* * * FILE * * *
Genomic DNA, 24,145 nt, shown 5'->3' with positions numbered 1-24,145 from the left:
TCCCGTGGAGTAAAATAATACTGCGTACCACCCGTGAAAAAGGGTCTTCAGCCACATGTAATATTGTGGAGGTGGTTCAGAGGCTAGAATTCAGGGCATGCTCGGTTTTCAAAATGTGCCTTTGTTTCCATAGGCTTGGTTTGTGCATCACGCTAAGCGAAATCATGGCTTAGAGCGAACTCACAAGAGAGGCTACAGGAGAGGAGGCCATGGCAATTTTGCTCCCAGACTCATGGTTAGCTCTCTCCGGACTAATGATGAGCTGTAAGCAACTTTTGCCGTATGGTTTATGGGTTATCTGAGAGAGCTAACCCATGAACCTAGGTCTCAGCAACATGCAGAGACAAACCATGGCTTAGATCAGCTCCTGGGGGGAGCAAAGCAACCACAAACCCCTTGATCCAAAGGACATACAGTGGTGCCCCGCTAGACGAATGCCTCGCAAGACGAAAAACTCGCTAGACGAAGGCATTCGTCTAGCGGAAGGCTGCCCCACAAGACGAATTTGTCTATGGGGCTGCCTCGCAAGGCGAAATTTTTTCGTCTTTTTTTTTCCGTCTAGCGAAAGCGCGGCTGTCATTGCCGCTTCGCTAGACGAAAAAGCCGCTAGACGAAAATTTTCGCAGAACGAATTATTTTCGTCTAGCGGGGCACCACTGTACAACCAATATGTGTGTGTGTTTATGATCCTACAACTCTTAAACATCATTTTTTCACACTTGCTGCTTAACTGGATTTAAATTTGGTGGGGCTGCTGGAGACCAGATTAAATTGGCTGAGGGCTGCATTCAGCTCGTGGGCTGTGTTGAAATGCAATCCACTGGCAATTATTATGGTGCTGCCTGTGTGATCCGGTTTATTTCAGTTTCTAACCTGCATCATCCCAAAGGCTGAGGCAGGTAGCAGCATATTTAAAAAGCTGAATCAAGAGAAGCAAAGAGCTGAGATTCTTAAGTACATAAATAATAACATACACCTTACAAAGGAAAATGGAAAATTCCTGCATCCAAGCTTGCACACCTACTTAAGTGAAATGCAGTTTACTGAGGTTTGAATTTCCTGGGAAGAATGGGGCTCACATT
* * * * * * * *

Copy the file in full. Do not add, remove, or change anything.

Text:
Genomic DNA, 24,145 nt, shown 5'->3' with positions numbered 1-24,145 from the left:
TCCCGTGGAGTAAAATAATACTGCGTACCACCCGTGAAAAAGGGTCTTCAGCCACATGTAATATTGTGGAGGTGGTTCAGAGGCTAGAATTCAGGGCATGCTCGGTTTTCAAAATGTGCCTTTGTTTCCATAGGCTTGGTTTGTGCATCACGCTAAGCGAAATCATGGCTTAGAGCGAACTCACAAGAGAGGCTACAGGAGAGGAGGCCATGGCAATTTTGCTCCCAGACTCATGGTTAGCTCTCTCCGGACTAATGATGAGCTGTAAGCAACTTTTGCCGTATGGTTTATGGGTTATCTGAGAGAGCTAACCCATGAACCTAGGTCTCAGCAACATGCAGAGACAAACCATGGCTTAGATCAGCTCCTGGGGGGAGCAAAGCAACCACAAACCCCTTGATCCAAAGGACATACAGTGGTGCCCCGCTAGACGAATGCCTCGCAAGACGAAAAACTCGCTAGACGAAGGCATTCGTCTAGCGGAAGGCTGCCCCACAAGACGAATTTGTCTATGGGGCTGCCTCGCAAGGCGAAATTTTTTCGTCTTTTTTTTTCCGTCTAGCGAAAGCGCGGCTGTCATTGCCGCTTCGCTAGACGAAAAAGCCGCTAGACGAAAATTTTCGCAGAACGAATTATTTTCGTCTAGCGGGGCACCACTGTACAACCAATATGTGTGTGTGTTTATGATCCTACAACTCTTAAACATCATTTTTTCACACTTGCTGCTTAACTGGATTTAAATTTGGTGGGGCTGCTGGAGACCAGATTAAATTGGCTGAGGGCTGCATTCAGCTCGTGGGCTGTGTTGAAATGCAATCCACTGGCAATTATTATGGTGCTGCCTGTGTGATCCGGTTTATTTCAGTTTCTAACCTGCATCATCCCAAAGGCTGAGGCAGGTAGCAGCATATTTAAAAAGCTGAATCAAGAGAAGCAAAGAGCTGAGATTCTTAAGTACATAAATAATAACATACACCTTACAAAGGAAAATGGAAAATTCCTGCATCCAAGCTTGCACACCTACTTAAGTGAAATGCAGTTTACTGAGGTTTGAATTTCCTGGGAAGAATGGGGCTCACATT